Thursday, December 31, 2009

Hidden Structures of the Equine Skull

All about the guttural pouch and the hyoid apparatus

You are probably wondering what in the world these two parts are. These interesting structures play a very important role in protecting the sensitive structures of the skull, and in supporting the structures of the skull and neck.

The guttural pouch

There are 2 guttural pouches in the horse, each placed on either side at the back of the skull. These pouches are air-filled extensions of the auditory tubes. They act as a puffy cushion, protecting the sensitive structures of the head from harsh contact with the bony structures of the skull and hyoid apparatus.

The hyoid apparatus

The hyoid apparatus consists of the two hyoid bones that are fused together to form one solid bony structure. It is suspended from the base of the skull (from the styloid processes of the temporal bone) by ligaments and is suspended in the soft tissue of the neck between the mandible and the larynx. The pharynx passes between the two arms of the hyoid bone. The hyoid apparatus functions to provide attachment points for the muscles and ligaments of the tongue, pharynx, neck and sternum.

Interestingly the hyoid bone/s derived from a gill arch in jawless primitive fish. Through evolution of jaws the hyo-mandibular gill arches evolved into the hyoid bones. It is thanks to the hyoid apparatus that a frog can fire its tongue to capture it's prey. Humans too have a hyoid. Unlike the horse's ours is horse- shoe shaped. You can feel the hyoid connections to your sternum by placing your finger at the notch in the base of your neck, opening your jaw and wiggling your tongue.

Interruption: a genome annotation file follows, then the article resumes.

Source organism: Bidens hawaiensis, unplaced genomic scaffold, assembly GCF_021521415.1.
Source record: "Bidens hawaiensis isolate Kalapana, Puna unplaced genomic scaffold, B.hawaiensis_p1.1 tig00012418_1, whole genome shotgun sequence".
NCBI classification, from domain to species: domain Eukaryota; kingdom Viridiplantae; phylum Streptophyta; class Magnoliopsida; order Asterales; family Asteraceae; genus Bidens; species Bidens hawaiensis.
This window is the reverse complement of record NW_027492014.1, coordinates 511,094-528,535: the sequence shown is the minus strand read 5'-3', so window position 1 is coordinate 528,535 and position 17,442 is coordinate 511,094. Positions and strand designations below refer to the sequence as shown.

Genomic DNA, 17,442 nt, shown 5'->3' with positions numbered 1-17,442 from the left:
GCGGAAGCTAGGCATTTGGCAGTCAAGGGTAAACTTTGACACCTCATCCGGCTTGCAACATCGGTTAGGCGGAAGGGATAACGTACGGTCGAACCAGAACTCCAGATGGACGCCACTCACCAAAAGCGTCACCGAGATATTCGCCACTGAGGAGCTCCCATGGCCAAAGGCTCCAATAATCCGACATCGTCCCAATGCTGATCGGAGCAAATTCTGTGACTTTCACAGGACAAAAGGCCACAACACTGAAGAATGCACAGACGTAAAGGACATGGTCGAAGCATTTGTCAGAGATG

The hyoid is a very important structure to consider when riding the horse. As mentioned the tongue attaches to the hyoid. The hyoid is capable of very little movement (equivalent to that of teeth) and is fixed in relation with the base of the skull. Thus, if the horse's head is strongly repositioned for exaggerated flexions, such as the rollkur, it will result in the tongue being drawn up. This has a negative effect, because it hinders the mouth and inhibits the horse from having total relaxation in the mouth. It also decreases the available space in the “throat” area (as a secondary effect to extreme flexion), making breathing very difficult. Another reason why the hyoid has to be considered is, because the six muscles of the sternum attaches to it (as mentioned). These muscles form the underline of the horse and greatly affect the mobility of the forehand of the horse.

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